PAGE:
Spatially-varying stress fields can be obtained from atomistic simulations as weighted averages over a phase function that depends on the positions and momenta of the atoms and the interatomic forces between them. However atomistic stress fields exhibit significant nonphysical noise on atomic length scales even under uniform loading conditions. This makes it difficult to obtain accurate stress estimates near atomic-scale defects such as nanocrack tips and dislocation cores. To address this issue, we develop an algorithm to filter noise in the atomistic stress for crystalline materials based on a rigorous stress-invariance condition, which leads to a new class of lattice-dependent weighting functions. Stress fields computed using these weighting functions are identically noise-free under uniform conditions, and have greatly reduced noise in general. The method is demonstrated for three example problems: (1) uniform loading of nickel aluminide, (2) a mode I crack in silicon, and (3) screw and edge dislocation cores in aluminum. The noise filtering algorithm is implemented in MDStressLab++, an open source C++ library for computing atomistic stress fields available online at http://mdstresslab.org.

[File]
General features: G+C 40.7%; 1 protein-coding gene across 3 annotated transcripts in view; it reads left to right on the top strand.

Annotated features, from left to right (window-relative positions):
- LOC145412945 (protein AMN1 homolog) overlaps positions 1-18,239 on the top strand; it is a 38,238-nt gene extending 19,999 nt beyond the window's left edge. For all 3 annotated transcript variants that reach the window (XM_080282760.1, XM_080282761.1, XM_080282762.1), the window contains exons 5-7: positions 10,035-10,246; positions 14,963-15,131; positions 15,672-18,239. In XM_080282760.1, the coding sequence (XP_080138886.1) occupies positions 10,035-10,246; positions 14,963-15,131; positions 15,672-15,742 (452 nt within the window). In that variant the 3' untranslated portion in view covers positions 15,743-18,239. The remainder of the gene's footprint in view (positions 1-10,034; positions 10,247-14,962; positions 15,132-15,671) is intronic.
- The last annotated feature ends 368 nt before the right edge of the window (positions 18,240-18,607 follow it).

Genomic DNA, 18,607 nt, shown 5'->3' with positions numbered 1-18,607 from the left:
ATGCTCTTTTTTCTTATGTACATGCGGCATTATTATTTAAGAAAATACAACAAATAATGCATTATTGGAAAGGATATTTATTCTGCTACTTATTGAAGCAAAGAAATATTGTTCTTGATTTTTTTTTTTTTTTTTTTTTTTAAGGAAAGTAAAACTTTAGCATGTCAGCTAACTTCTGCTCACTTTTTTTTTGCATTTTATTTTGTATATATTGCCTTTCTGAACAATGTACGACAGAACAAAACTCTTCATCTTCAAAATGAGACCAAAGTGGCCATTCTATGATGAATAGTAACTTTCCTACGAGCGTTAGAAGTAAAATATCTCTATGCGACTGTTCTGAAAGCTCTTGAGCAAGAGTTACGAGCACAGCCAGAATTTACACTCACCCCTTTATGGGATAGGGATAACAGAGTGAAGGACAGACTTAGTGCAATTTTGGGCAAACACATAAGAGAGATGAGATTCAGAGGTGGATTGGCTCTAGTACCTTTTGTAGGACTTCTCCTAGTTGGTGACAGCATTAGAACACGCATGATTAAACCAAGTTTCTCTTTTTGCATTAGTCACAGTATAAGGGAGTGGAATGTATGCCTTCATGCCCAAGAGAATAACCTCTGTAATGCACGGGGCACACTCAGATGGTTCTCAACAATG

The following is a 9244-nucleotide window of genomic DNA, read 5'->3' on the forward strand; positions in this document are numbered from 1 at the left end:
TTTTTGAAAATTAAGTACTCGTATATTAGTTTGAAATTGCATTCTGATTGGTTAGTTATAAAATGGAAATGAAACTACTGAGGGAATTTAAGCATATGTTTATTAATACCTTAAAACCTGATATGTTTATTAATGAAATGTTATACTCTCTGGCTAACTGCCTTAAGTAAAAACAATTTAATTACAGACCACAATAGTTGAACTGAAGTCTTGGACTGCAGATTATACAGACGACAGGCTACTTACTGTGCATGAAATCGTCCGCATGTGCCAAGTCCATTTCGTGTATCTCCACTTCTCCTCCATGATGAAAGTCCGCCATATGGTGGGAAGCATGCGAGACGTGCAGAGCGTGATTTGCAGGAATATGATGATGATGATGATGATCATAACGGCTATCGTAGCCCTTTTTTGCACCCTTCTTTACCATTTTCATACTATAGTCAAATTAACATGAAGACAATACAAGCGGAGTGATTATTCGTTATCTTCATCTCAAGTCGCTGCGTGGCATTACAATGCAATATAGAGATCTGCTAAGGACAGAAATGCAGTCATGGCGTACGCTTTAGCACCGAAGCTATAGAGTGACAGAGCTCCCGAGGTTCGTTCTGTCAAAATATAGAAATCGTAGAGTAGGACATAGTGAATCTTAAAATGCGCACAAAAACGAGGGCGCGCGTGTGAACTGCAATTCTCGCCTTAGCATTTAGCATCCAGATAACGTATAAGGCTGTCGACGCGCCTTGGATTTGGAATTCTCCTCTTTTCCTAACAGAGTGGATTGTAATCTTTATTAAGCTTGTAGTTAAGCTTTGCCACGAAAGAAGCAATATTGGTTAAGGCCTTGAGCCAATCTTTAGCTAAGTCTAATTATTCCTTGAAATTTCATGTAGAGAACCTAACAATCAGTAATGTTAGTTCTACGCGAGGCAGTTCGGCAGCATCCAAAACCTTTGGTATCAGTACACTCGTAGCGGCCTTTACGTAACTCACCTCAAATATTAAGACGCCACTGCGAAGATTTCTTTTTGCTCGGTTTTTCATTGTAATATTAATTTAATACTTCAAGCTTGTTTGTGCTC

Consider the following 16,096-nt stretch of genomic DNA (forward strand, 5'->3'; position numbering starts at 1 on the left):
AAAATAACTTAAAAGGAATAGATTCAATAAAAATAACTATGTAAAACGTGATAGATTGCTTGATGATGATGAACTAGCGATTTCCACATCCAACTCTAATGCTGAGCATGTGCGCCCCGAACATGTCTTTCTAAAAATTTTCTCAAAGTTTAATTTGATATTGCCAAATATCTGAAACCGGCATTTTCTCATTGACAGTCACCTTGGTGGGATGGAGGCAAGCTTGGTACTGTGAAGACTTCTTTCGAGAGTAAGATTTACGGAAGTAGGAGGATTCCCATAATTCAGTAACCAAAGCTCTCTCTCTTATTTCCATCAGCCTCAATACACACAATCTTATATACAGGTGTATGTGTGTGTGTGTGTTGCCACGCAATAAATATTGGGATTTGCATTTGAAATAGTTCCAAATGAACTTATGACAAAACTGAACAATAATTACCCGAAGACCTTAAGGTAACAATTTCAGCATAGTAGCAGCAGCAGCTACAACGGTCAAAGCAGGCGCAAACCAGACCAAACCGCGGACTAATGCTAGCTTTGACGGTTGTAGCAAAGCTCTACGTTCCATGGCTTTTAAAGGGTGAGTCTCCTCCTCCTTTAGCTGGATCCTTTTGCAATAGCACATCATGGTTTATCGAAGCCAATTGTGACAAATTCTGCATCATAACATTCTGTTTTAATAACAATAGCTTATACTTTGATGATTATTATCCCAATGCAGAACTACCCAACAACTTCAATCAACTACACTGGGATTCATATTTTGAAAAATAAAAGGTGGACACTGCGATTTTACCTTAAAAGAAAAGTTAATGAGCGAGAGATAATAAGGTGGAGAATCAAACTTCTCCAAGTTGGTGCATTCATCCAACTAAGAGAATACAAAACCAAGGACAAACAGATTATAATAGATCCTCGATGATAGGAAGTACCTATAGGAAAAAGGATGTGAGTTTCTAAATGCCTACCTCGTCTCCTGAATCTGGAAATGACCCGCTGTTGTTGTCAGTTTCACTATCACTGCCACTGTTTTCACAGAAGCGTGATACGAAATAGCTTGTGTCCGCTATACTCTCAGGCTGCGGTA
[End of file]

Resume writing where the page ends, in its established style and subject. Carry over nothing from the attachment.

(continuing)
Bibliographical noteFunding Information:
We thank Stephen Whalen for useful discussion. This work was supported in part by the National Science Foundation (NSF) under Awards DMR-1607670 and CMMI-1361868 . The authors also acknowledge the Minnesota Supercomputing Institute (MSI) at the University of Minnesota for providing resources that contributed to the results reported in this paper.
- Crystalline materials
- Edge and screw dislocations
- Microscopic stress tensor
- Mode I crack
- Moving least squares
- Noise filtering